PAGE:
The mother of Hugh Grant's newborn child couldn't leave her house for three days as she was "besieged" by papparazi, the actor has told the Leveson Inquiry.
Grant's said that after consulting his lawyer, it was thought that they may be able to take some action if they could identify some of the paparazzi involved in the "stakeout".
His son's 61-year-old grandmother went to take a photo of a paparazzo waiting in a car. The photographer got angry, hurled abuse at her and "menaced" her with his car by driving at her.
After an emergency injunction sought by Grant, they are now being left alone.
The paparazzi "stop at nothing... show no mercy... [and] have no ethics," he added.
Grant is giving his evidence to the Leveson Inquiry as a "core participant". He's telling the inquiry about his experiences of press intrusion.
He said that he had tried to prevent the story about his child coming out in the press by refusing to comment.
Eventually, the story featured in an American magazine and was picked up by the tabloid press in Britain.
He felt he had to release a comment to prevent a "twisted" version appearing, presenting the mother as a "jilted" girlfriend.
After visiting the house to see the child, Grant says he inadvertently "brought down a press storm on the mother's head".
"My overwhelming motive throughout the whole of this was to protect the mother of my child from a press storm," he said.
Another troubling story in Grant's dealings with the press is from the mid-1990s when someone broke into his flat.
Nothing was stolen, but Grant called the police who visited twice over the following two days.
An article then appeared containing details of the interior of his flat. Grant questioned how the journalist would know, unless they had been involved in the break-in or the police had tipped them off.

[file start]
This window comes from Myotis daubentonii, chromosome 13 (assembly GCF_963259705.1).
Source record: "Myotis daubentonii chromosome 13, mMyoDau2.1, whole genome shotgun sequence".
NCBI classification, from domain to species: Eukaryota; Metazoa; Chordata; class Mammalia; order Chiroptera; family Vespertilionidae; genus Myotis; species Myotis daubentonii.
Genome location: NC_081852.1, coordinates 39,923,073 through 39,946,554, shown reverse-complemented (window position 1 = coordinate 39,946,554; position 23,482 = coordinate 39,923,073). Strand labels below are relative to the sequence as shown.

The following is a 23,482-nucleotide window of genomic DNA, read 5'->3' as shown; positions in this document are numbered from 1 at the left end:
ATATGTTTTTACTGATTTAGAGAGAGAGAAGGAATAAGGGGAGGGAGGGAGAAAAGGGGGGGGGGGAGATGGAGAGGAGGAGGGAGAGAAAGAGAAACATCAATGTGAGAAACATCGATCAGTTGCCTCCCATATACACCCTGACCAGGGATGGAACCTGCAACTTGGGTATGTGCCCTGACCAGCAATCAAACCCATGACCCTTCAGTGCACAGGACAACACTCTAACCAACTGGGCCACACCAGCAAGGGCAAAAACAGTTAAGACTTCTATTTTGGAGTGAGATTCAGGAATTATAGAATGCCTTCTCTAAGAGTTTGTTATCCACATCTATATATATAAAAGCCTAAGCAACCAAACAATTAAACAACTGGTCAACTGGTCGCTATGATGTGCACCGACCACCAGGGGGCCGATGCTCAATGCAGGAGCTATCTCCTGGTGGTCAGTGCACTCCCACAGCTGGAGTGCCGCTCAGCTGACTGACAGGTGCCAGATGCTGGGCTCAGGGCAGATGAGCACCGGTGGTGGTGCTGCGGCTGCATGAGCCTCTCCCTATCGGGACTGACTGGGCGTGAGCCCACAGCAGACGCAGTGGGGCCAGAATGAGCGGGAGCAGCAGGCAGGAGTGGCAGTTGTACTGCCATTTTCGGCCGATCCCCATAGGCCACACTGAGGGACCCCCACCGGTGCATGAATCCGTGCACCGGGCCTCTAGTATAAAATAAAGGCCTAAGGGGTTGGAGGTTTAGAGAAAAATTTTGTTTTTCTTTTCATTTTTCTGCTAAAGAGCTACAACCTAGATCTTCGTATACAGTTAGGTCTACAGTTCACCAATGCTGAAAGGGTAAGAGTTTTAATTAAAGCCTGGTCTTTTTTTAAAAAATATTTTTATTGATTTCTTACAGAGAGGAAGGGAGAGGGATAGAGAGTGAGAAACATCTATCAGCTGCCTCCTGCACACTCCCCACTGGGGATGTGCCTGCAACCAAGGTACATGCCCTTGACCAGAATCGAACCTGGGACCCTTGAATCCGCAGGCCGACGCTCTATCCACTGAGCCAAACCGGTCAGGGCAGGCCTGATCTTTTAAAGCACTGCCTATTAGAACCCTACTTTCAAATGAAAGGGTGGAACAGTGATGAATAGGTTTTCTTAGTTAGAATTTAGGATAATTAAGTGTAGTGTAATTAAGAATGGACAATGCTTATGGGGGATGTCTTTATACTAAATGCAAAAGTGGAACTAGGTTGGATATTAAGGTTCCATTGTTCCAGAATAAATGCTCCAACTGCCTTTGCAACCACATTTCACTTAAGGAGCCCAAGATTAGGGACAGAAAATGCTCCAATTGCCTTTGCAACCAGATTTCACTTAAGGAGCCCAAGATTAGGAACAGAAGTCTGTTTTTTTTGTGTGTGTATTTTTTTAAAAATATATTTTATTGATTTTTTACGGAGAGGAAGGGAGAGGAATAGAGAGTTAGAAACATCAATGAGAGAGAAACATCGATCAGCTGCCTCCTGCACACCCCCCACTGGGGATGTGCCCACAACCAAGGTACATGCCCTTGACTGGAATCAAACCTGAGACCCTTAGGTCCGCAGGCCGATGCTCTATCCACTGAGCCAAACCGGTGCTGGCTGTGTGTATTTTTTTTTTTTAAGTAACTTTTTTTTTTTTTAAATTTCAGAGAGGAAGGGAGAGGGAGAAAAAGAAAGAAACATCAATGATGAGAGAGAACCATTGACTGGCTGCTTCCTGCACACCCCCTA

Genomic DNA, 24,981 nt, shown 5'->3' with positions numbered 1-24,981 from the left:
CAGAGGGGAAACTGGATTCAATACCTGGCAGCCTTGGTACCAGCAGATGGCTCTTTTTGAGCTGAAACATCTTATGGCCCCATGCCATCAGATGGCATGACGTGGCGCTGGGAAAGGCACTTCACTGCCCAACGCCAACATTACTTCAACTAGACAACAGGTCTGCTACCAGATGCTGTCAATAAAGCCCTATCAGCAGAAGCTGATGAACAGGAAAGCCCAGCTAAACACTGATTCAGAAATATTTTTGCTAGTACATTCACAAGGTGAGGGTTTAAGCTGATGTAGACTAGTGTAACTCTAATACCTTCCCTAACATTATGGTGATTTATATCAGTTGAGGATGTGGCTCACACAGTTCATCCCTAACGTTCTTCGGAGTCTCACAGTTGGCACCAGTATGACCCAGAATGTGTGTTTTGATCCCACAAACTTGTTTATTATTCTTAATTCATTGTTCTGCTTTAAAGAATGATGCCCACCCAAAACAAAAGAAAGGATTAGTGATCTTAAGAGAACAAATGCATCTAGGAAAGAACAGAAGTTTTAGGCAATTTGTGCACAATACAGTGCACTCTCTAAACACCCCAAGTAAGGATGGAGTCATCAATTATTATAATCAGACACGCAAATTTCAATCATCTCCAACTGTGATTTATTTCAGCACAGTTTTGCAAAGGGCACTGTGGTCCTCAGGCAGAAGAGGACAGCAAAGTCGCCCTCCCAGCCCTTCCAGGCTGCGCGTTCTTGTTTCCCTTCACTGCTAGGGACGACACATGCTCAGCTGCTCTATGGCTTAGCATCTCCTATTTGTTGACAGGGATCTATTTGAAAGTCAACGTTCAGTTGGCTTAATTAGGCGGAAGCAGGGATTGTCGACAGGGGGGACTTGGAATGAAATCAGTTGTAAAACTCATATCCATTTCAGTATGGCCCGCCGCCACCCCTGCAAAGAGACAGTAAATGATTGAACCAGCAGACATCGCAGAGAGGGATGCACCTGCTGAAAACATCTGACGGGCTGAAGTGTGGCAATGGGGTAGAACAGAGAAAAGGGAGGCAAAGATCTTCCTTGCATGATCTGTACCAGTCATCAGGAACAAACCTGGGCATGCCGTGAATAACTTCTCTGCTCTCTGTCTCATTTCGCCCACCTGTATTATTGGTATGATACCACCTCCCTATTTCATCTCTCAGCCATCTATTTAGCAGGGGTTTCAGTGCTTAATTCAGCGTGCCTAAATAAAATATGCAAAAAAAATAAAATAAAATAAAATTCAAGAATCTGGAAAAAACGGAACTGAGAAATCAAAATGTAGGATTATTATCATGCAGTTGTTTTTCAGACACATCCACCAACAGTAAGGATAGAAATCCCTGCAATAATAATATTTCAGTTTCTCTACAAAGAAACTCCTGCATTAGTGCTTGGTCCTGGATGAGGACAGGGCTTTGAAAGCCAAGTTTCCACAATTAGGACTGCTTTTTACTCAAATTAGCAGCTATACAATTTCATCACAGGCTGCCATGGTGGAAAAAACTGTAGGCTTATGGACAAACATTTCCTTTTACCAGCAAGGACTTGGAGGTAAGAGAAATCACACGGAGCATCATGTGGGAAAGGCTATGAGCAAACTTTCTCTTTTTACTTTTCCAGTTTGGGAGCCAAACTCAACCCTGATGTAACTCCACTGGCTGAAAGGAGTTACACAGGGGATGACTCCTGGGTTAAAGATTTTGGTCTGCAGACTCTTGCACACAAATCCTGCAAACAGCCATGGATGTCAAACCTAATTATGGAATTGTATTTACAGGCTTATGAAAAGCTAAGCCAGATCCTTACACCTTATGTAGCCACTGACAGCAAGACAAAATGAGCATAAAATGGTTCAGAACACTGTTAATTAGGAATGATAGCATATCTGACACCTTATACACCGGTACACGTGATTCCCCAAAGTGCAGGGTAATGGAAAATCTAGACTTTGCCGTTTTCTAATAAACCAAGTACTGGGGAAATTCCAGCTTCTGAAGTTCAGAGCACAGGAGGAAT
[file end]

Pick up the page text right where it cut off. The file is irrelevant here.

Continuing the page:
It was well known to celebrities, he said, that if you call the police to report a crime "chances are that a photographer or reporter would turn up before a policeman", citing an example where an ex-girlfirend was mugged and called the police, only for a photographer to turn up first.
Grant also spoke of having details of his health published by two newspapers in 1996 as being a "gross intrusion into my privacy".
"No British citizen would expect their medical records to be made public, or expropriated by a newspaper for commercial profit," he said.
He said he didn't know how they got details of a health complaint.
"Maybe it was a lucky guess," Grant said sarcastically.
There was also an article in the Mail on Sunday while he was in a relationship with heiress Jemima Khan, saying they were having troubles because of Grant's "flirtatious" phone calls with a "plummy-voiced Warner Brothers executive".
Grant said this was totally untrue. He had been speaking with the assistant of an executive at a production company with links to Warner Brothers, who had been calling him about work.
He said she was English and they joked about English things "like Marmite" and would leave messages on behalf of her boss.
"I cannot, for the life of me, think of any conceivable source for the story other than those voicemail messages on my phone," he said.
In 2004, a representative from the Information Commissioner's Office (ICO) turned up at his home "out of the blue" to tell Grant that his personal details had featured in the notes of a private investigator.
Grant recalled this as an address, phone numbers and pins. He said the ICO representative told him it "looks like, from his notebook, that he works for most of the British press".
Robert Jay QC pointed out that the ICO later said there was no evidence that Grant's phone was hacked.
At a meeting with police earlier this year in relation to Operation Weeting, the inquiry into the scale of hacking at the now-defunct News of the World, other evidence was revealed that a private investigator had Grant's old phone numbers and pin numbers, as well as the names and numbers of people he was linked to.
In the morning session before Grant's appearance, the parents of murdered schoolgirl Milly Dowler gave evidence to the inquiry.